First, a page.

We passed a dude walking his dog. We turned around and headed back. We came to the same dude and dog again. Of course we lured the unsuspecting canine into our grubby little paws and gave him lots of pets this time. And like so many times in Aotearoa, this resulted in a 20-minute conversation about all manner of things. He was a big biker. He had lived in Auckland, Sydney, SF, and LA. And most of his friends were artists and musicians, but they drove him nuts. Anyway nice dude. I wanted to make up some elaborate story about him being a famous music producer who had discovered Adele. Susanne nixed that idea. So, he was just a chatty biker dude with a friendly dog. Way less exciting.
Next stop on the world tour was Katiki Point which had a lighthouse and a great seal colony that the biker dude said was a must-see. It was really beautiful. A lot like Monterey in California without any of the people. There were tons of seals and birds. The color of the rocks, water, sand and landscape made for just an incredible scene. You could see the seals playing.
I had wanted to go for a bike ride the day before, but needed to adjust my front brake. I watched a few YouTube videos from SRAM and then proceeded to accidentally bleed the hydraulic fluid out of the brake. Doh! I took the bike into the local shop to get it fixed. They called me the next day and said my bonehead move had been fixed and she was ready to roll. Yeah!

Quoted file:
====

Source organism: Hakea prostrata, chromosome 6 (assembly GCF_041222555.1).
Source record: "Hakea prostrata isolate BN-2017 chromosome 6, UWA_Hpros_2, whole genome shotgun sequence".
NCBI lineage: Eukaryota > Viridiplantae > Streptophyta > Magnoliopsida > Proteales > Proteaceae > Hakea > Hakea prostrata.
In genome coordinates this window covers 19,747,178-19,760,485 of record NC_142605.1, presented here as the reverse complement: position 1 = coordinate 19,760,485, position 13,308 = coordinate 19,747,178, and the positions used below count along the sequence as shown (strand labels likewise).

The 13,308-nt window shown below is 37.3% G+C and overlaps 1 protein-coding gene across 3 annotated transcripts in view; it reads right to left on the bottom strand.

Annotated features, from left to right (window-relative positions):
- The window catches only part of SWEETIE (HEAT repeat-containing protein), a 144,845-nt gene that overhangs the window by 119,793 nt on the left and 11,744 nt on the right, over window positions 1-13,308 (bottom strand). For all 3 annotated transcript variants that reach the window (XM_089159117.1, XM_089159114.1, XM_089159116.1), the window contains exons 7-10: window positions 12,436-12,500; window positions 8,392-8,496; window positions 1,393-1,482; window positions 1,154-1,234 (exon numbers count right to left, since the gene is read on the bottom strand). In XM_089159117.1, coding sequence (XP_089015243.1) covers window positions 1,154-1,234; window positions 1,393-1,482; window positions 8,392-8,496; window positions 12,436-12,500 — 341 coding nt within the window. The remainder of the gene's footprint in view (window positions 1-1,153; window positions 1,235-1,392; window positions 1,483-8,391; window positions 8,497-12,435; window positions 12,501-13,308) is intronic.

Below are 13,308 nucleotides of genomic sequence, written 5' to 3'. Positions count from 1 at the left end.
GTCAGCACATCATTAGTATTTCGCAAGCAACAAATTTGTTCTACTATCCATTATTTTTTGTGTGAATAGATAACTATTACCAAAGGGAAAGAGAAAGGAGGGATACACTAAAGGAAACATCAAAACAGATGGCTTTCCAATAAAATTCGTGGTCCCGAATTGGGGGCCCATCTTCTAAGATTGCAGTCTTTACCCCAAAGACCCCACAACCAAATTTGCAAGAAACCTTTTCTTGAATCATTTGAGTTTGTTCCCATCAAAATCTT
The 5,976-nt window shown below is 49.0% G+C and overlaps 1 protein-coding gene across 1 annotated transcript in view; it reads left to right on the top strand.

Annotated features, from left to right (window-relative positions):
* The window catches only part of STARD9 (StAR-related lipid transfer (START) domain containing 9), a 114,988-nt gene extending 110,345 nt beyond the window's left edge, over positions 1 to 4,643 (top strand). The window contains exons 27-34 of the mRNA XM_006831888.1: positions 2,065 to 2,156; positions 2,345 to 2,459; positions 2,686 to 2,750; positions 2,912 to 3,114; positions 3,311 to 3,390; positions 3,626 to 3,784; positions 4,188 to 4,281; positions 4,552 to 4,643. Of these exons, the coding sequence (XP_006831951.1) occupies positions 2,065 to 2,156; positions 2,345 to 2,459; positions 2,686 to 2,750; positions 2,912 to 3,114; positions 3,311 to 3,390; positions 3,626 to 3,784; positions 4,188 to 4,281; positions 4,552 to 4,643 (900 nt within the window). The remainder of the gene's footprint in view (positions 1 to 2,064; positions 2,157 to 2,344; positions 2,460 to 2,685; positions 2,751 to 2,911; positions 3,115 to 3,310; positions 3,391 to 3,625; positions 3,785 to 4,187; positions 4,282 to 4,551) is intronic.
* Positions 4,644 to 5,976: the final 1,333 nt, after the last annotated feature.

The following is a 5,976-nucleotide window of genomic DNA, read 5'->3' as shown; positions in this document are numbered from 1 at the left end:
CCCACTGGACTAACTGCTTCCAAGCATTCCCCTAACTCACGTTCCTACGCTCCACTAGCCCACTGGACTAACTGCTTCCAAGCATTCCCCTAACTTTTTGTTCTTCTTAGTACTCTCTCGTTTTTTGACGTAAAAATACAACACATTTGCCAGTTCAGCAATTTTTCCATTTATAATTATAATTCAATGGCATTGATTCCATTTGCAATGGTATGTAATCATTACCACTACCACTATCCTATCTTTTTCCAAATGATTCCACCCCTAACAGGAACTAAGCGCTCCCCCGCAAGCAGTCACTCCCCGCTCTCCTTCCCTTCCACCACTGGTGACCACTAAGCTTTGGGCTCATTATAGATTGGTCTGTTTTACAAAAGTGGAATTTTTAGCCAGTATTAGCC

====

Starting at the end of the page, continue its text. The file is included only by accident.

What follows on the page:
I wanted to go for a ride out the Alps 2 Ocean trail to check that out. It is a 300 km trail that goes from Mt. Aoraki to Oamaru. Very cool. I got geared up and started out. As I was heading up the hill from the house, my pedals came off. Doh! I had forgotten to have them tightened. I managed to coast down the big ass hill into town and walked to the shop. This is a time when you are glad it is a small town. I showed them the second bonehead move and they groaned. I had almost managed to strip the metal on the crank, but they saved me. Yeah for Martyns!
The trail was nice, but in some spots had been washed out by the huge floods they had here a couple of months ago. I had also contacted the local bike club and was going to do a ride with them, so I just wanted to get a feel for the terrain. Mostly it was pretty easy with some gentle climbing and a few kickers. I ended up doing about 40 miles with a couple thousand feet of climbing. It was nice to be out riding in a new area. Looking forward to the group ride in a few days!